Our objective was to determine whether FDA had an efficient and effective food-recall process that ensured the safety of the Nation’s food supply. Specifically, we focused on FDA’s (1) oversight of firms’ initiation of food recalls, (2) monitoring of firm-initiated recalls, and (3) maintenance of food-recall data in the electronic recall data system.

We reviewed documentation for 30 voluntary food recalls judgmentally selected from the 1,557 food recalls reported to FDA between October 1, 2012, and May 4, 2015.

FDA did not always have an efficient and effective food-recall process that ensured the safety of the Nation’s food supply. We identified deficiencies in FDA’s oversight of recall initiation, monitoring of recalls, and the recall information captured and maintained in FDA’s electronic recall data system, the Recall Enterprise System (RES). Specifically, we found that FDA could not always ensure that firms initiated recalls promptly and that FDA did not always (1) evaluate health hazards in a timely manner, (2) issue audit check assignments at the appropriate level, (3) complete audit checks in accordance with its procedures, (4) collect timely and complete status reports from firms that have issued recalls, (5) track key recall data in the RES, and (6) maintain accurate recall data in the RES.

Recalls were not always initiated promptly because FDA does not have adequate procedures to ensure that firms take prompt and effective action in initiating voluntary food recalls. FDA’s monitoring of recalls was not always adequate because FDA staff had insufficient oversight to ensure that the assignment was at the appropriate level, and FDA obtained incomplete or inaccurate consignee information from firms initiating recalls. Additionally, FDA lacked adequate procedures to collect timely and complete status reports from these firms because the procedures did not require staff to request status reports at the time the recall was initiated. Lastly, the RES contained deficient recall information because it did not track all information necessary for FDA to effectively monitor recall activities and assess the timeliness of recalls; the RES also contained inaccurate data.

We recommended that FDA use its Strategic Coordinated Oversight of Recall Execution (SCORE) initiative to establish set timeframes, expedite decision-making and move recall cases forward, and improve electronic recall data. We also made other procedural recommendations, which are listed in the report.

FDA agreed with our conclusion that it needs to help ensure that recalls are initiated promptly in all circumstances and said that it will consider the results of our review as it “continues to operate the SCORE team.” FDA also described other actions it has taken in response to our early alert, issued June 8, 2016, and draft report including initiating a new quality system audit process and a plan to provide early notice to the public and more guidance to staff.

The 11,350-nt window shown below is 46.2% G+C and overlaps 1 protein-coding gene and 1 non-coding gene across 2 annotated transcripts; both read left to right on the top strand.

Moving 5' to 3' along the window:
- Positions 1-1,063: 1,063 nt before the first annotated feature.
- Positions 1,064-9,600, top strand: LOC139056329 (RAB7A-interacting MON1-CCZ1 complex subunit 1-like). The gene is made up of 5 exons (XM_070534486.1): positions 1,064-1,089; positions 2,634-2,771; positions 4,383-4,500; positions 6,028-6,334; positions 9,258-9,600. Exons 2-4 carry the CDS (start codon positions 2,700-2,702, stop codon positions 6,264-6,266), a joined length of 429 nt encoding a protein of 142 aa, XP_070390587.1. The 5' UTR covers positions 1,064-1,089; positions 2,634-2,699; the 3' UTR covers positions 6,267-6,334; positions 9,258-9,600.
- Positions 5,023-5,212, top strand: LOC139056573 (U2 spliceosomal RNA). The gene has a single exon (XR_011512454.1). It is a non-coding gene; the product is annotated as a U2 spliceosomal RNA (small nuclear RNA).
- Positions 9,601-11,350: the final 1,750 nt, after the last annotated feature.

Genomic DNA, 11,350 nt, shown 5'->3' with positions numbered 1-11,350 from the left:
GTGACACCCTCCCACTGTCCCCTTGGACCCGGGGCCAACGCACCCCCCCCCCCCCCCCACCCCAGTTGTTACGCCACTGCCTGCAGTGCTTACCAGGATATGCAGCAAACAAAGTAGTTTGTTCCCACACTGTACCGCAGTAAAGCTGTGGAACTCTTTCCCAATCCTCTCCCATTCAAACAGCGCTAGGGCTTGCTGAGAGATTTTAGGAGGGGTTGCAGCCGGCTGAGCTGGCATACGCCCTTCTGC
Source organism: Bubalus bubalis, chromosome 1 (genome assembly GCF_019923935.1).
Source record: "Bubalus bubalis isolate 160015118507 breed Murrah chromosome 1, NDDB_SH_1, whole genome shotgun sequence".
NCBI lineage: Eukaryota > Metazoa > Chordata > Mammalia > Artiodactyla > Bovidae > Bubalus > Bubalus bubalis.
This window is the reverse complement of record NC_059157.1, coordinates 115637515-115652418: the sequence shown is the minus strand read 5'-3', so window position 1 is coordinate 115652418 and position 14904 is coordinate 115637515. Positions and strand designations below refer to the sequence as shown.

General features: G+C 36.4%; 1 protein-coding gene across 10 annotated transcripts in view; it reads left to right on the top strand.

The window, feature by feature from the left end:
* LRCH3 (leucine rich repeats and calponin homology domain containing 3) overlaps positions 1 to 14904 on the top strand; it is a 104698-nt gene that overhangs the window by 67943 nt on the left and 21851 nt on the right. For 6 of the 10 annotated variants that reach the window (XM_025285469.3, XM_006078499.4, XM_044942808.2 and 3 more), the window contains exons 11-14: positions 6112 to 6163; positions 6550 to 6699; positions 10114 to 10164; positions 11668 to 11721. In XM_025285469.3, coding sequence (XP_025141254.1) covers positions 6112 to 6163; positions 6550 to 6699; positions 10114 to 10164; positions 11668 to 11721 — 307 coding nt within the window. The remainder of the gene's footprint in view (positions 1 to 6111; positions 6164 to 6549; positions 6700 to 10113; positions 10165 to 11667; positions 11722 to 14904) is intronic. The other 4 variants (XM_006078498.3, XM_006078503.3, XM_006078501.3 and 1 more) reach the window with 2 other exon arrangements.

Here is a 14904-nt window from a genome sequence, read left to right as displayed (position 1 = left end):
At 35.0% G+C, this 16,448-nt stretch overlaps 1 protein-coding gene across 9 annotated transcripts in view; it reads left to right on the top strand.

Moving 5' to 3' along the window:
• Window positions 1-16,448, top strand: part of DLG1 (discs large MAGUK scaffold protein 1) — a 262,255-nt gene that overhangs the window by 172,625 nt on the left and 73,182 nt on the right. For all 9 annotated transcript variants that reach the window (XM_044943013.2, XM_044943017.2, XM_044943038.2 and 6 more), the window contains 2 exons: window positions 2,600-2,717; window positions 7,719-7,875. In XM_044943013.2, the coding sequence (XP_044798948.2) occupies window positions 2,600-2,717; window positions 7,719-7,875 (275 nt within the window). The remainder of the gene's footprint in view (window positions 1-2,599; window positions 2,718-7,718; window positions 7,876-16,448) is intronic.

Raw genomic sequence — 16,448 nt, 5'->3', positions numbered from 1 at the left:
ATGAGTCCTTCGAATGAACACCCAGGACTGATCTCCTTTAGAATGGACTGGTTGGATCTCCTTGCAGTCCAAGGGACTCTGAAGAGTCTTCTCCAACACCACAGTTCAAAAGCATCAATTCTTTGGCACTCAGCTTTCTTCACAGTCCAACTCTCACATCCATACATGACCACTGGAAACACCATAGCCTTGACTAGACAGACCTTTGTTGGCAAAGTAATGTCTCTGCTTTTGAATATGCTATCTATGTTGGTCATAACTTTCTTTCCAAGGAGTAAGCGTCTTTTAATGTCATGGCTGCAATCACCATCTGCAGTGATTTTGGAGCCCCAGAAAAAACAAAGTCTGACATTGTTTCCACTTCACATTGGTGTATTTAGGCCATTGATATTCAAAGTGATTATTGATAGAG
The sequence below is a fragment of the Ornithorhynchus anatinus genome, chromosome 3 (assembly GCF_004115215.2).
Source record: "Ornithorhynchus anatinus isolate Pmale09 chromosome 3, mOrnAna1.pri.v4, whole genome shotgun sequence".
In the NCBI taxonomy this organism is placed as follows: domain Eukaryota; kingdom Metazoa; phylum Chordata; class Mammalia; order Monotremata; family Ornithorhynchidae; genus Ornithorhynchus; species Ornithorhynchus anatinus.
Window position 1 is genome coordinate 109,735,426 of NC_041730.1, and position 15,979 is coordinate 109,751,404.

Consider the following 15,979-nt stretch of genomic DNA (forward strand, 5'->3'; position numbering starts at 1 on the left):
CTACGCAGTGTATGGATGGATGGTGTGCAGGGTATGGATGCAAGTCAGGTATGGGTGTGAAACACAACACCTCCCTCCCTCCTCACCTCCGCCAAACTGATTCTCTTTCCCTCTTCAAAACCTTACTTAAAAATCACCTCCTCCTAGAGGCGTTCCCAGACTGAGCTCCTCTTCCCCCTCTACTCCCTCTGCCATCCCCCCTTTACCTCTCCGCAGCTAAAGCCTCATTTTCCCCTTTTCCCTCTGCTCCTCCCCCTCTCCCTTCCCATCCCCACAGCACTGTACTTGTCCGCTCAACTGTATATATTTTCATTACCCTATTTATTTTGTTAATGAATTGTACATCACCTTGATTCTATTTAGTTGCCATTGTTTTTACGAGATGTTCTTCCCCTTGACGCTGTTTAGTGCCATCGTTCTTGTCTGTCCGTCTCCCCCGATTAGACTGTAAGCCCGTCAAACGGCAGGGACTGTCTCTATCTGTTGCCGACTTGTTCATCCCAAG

Download the complete report or the Report in Brief.

I had a good talk the R.J. Wilson of Healthway a few weeks ago – love the illustration.

Most of us live in relatively ignorant bliss when it comes to our food. We know that we shouldn’t eat from the salad bar of a seedy motel, for instance, and that we’re better off avoiding fast-food sushi.

Ultimately, however, we don’t really know what happens to our food before it’s presented to us.

Studies show that 76 million people are affected by food illness every year. Those illnesses can be caused by bacteria, viruses, molds, and even parasites—and in some cases, the symptoms are life-threatening.

Food poisoning attorney Bill Marler has seen just about everything. He has represented clients in some of the biggest food safety cases on record, and over time, his professional life has shaped his food preferences.

I have a different relationship with food because of my profession.

In early 2016, Marler compiled a list of six foods that he never eats (although, as we’ll explain shortly, he’s taken occasional liberties with one of those foods). The article quickly went viral, which didn’t surprise the attorney.

“I get asked a lot about what foods I stay away from,” Marler explains to HealthyWay. “It was one of those kind of things where I finally decided to just put them [together], and I came up with six.”

But while Marler thought that the piece would do well, he might not have anticipated its reach.

“My daughter called me and said, ‘Dad, you’re trending [online],’” he recalls. “It was the first time she actually thought I was interesting!”